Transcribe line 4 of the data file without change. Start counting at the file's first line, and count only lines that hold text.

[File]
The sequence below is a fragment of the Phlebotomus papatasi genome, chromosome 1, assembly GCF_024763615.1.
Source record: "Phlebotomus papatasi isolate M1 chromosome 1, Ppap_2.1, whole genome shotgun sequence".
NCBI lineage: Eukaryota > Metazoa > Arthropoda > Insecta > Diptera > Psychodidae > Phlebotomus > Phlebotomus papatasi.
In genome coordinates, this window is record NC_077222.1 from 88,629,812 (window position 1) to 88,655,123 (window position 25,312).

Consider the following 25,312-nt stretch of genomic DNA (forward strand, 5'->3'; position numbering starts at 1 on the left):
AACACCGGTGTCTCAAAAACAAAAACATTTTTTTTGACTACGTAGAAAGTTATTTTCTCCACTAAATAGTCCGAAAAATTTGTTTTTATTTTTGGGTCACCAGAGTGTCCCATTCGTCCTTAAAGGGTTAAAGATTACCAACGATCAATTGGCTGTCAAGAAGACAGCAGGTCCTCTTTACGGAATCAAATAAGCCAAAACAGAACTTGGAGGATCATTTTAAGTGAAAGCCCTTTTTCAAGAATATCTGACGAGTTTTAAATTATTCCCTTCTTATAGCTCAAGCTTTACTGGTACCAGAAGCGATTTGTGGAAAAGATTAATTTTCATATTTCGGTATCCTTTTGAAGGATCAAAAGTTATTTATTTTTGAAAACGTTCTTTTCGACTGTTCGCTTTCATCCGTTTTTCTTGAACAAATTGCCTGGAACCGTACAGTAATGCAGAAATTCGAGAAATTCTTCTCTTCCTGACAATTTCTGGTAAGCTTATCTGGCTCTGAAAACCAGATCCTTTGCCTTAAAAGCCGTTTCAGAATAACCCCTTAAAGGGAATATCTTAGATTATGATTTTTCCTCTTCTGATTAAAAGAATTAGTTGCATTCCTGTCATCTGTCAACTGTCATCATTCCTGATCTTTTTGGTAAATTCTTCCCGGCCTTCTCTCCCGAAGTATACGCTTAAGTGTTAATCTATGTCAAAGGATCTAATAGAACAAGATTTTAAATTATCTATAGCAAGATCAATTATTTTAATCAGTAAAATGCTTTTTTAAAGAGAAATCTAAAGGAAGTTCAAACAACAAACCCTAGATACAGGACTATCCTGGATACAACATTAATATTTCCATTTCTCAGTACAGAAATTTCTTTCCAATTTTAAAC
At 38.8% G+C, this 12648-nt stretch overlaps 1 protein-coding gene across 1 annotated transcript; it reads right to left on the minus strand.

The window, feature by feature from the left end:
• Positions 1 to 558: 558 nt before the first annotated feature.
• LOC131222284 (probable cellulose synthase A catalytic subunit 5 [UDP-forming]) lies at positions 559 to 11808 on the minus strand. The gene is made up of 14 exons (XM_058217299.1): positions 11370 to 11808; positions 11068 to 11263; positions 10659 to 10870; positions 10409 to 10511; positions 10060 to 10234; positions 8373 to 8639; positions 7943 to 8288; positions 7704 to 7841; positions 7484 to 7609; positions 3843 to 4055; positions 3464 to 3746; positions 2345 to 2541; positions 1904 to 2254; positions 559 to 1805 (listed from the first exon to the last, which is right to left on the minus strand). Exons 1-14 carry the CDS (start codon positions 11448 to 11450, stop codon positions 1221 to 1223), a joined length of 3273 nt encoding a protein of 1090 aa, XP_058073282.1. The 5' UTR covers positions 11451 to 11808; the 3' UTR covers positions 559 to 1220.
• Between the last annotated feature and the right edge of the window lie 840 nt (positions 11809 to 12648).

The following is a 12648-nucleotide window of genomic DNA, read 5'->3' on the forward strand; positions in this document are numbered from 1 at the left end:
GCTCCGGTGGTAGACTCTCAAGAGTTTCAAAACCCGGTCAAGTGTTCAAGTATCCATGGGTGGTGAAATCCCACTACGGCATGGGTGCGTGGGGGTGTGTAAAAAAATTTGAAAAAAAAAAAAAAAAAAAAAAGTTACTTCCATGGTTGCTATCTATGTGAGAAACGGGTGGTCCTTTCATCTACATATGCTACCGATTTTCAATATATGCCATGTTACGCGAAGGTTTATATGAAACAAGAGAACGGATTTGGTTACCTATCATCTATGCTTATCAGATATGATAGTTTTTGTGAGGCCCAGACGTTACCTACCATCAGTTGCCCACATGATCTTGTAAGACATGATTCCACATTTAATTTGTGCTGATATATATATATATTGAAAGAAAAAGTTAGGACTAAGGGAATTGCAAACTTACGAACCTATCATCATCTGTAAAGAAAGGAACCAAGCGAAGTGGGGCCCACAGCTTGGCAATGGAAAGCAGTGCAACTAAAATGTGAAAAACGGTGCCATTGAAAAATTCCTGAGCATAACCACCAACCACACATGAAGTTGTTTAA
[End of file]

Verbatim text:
In genome coordinates, this window is record NC_077222.1 from 88,629,812 (window position 1) to 88,655,123 (window position 25,312).